The Slave Next Door
Two years ago, as we were moving into our charming, lake view apartment on a quaint little corner of Lake Merritt, I got this email from a friend:
Subject: URGENT NEED!
Hi friends… I recently received an email from Kathy Wilson at New Day for Children, a faith-based organization providing a program and facility to give hope and security to girls from the ages of 10-18 years caught in the desperation of sexual exploitation for commercial purposes.
They are in emergency mode as they've had 3 girls referred to them in the past 2 weeks and need people to partner financially in a huge immediate way so they can take these girls. The one who contacted them most recently, which prompted the crisis email, is in such terror of being recaptured that her parents are not letting her go to school; they are just barricading themselves in the house here in Oakland.
Thanks for reading this, and if you'd like to help out, awesome.
And even though it said, right there “…they are just barricading themselves in the house HERE IN OAKLAND,” I filed it under “a far away problem of people I don’t know.” And I went back to my coffee, marveling at the picturesque view of the gondola gliding across the water.
What I did not know then, was that my other windows, the ones that don’t look at the serene lake and middle class joggers, face International Boulevard. Or, as Kathy Wilson and her rescued girls know it, “The Track.”
“The Track” is where some of Oakland’s most egregious crimes are committed over and over again. On the Track, and throughout the city, about 100 youth are trafficked for commercial sex each night, according to the Oakland Police Department. Nationwide, 300,000 to 400,000 kids are trafficked on the streets or traded over the Internet each year, according to the U.S. Justice Department. And human trafficking, as experts are beginning to say, is just another form of slavery.
In fact, it’s estimated that 27 million people worldwide are forced to work without pay and are unable to walk away for threat of violence. It’s not legal anywhere, but it happens everywhere.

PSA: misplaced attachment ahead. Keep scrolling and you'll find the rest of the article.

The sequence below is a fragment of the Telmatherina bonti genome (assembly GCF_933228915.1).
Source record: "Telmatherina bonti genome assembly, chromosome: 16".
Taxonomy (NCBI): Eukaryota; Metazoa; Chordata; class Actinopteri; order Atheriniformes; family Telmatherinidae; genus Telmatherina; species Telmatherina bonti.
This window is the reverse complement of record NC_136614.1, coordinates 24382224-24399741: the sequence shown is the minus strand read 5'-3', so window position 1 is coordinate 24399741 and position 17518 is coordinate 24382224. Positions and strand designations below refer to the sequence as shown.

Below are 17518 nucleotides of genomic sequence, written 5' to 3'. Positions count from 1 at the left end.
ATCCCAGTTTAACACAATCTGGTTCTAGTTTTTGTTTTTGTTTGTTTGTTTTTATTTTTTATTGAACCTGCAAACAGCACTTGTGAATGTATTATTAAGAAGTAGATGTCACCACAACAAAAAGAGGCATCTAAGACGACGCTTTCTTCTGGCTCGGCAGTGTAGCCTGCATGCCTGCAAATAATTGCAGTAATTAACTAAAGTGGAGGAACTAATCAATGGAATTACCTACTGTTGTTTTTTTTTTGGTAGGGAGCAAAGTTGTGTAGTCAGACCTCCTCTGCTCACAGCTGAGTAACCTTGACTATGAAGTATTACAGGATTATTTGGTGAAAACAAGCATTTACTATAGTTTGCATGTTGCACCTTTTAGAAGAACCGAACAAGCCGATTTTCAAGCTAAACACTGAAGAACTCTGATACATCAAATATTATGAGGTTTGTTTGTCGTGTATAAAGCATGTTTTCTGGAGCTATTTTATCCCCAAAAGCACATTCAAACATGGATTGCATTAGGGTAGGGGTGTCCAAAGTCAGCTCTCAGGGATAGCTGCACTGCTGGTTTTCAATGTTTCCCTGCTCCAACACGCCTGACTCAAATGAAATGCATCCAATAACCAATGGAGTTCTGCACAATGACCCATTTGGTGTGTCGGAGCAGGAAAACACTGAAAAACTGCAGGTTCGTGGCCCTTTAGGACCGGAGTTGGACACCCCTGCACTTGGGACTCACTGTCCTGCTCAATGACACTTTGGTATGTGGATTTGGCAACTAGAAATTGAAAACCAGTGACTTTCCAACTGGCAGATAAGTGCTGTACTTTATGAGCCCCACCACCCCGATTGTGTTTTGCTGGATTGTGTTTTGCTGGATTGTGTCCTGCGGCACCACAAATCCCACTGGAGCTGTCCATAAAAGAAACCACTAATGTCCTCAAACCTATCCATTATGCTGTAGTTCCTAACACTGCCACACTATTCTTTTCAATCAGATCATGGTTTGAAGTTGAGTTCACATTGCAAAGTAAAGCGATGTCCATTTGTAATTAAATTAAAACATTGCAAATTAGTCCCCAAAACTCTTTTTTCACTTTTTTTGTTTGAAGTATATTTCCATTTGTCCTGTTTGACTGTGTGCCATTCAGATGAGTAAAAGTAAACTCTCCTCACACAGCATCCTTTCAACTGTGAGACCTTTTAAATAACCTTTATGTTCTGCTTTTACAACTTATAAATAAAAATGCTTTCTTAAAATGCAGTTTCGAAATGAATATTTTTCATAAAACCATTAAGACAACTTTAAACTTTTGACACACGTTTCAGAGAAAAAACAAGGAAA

Impossible to stop slavery? According to Kevin Bales, founder of Free the Slaves, it’s not only possible, it’s only 25 years away if enough people take enough action. Now.
Join Project Peace this Friday, April 20 to hear Kevin Bales talk about the real picture of slavery in today’s world and what he thinks we can do about it. We’ll also hear from Minh Dang, a survivor of sex trafficking who is now getting her PhD at Cal State Berkeley as well as a panel including OPD’s human trafficking task force and fair trade retailers. And, after listening to these inspiring stories from the trenches, we’ll be able to meet the real feet on the street by visiting over 25 local organizations at the exhibitors fair.
Two years ago, I had no idea how close I lived to victims of modern day slavery. Now, I’m bringing my neighbors to “The Slave Next Door” in an effort to open their eyes and take action against slavery in Oakland and across the globe. Would you join us?
What: The Slave Next Door, Make Justice Personal.
Real facts, inspiring stories, and ways to take action against modern slavery. Sponsored by the Project Peace Speaker Series and Free the Slaves
When: April 20th, 7pm
Where: First Presbyterian Church, Berkeley
Cost: $15/$10 with a student ID
Advance ticket sales at www.projectpeaceeastbay.org
Proceeds to benefit New Day for Children and MISSSEY
Volunteers still needed. Contact firstname.lastname@example.org
Nov 14, 2012
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